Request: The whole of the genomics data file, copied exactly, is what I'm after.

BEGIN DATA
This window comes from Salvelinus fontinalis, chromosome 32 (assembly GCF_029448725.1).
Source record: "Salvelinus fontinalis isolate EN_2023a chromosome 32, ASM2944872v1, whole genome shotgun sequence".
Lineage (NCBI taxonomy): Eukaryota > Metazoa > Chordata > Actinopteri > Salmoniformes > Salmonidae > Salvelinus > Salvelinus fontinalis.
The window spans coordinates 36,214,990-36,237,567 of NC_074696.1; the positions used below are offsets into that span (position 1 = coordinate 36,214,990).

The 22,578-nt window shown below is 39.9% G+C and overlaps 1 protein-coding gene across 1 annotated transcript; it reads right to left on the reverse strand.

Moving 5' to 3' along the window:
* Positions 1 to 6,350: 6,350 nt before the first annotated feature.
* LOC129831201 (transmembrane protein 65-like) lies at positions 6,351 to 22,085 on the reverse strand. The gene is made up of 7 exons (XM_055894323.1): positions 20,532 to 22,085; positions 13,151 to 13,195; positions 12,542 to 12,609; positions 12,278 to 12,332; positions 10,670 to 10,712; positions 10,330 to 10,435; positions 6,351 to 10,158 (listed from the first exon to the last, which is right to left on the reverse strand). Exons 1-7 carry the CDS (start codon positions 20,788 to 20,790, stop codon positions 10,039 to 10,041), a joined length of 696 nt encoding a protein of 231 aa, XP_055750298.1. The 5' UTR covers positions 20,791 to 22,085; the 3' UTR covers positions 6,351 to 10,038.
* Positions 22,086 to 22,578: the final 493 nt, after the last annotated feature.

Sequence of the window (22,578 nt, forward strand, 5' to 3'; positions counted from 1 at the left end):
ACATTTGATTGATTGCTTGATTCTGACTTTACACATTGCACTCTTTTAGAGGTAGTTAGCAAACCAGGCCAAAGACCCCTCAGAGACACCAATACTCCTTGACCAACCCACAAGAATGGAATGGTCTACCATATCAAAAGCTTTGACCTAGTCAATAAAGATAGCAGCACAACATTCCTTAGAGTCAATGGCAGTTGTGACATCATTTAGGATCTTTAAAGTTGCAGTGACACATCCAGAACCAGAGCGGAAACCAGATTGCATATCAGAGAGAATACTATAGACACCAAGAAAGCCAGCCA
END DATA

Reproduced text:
This window comes from Salvelinus fontinalis, chromosome 32 (assembly GCF_029448725.1).
Source record: "Salvelinus fontinalis isolate EN_2023a chromosome 32, ASM2944872v1, whole genome shotgun sequence".
Lineage (NCBI taxonomy): Eukaryota > Metazoa > Chordata > Actinopteri > Salmoniformes > Salmonidae > Salvelinus > Salvelinus fontinalis.
The window spans coordinates 36,214,990-36,237,567 of NC_074696.1; the positions used below are offsets into that span (position 1 = coordinate 36,214,990).

The 22,578-nt window shown below is 39.9% G+C and overlaps 1 protein-coding gene across 1 annotated transcript; it reads right to left on the reverse strand.

Moving 5' to 3' along the window:
* Positions 1 to 6,350: 6,350 nt before the first annotated feature.
* LOC129831201 (transmembrane protein 65-like) lies at positions 6,351 to 22,085 on the reverse strand. The gene is made up of 7 exons (XM_055894323.1): positions 20,532 to 22,085; positions 13,151 to 13,195; positions 12,542 to 12,609; positions 12,278 to 12,332; positions 10,670 to 10,712; positions 10,330 to 10,435; positions 6,351 to 10,158 (listed from the first exon to the last, which is right to left on the reverse strand). Exons 1-7 carry the CDS (start codon positions 20,788 to 20,790, stop codon positions 10,039 to 10,041), a joined length of 696 nt encoding a protein of 231 aa, XP_055750298.1. The 5' UTR covers positions 20,791 to 22,085; the 3' UTR covers positions 6,351 to 10,038.
* Positions 22,086 to 22,578: the final 493 nt, after the last annotated feature.

Sequence of the window (22,578 nt, forward strand, 5' to 3'; positions counted from 1 at the left end):
ACATTTGATTGATTGCTTGATTCTGACTTTACACATTGCACTCTTTTAGAGGTAGTTAGCAAACCAGGCCAAAGACCCCTCAGAGACACCAATACTCCTTGACCAACCCACAAGAATGGAATGGTCTACCATATCAAAAGCTTTGACCTAGTCAATAAAGATAGCAGCACAACATTCCTTAGAGTCAATGGCAGTTGTGACATCATTTAGGATCTTTAAAGTTGCAGTGACACATCCAGAACCAGAGCGGAAACCAGATTGCATATCAGAGAGAATACTATAGACACCAAGAAAGCCAGCCA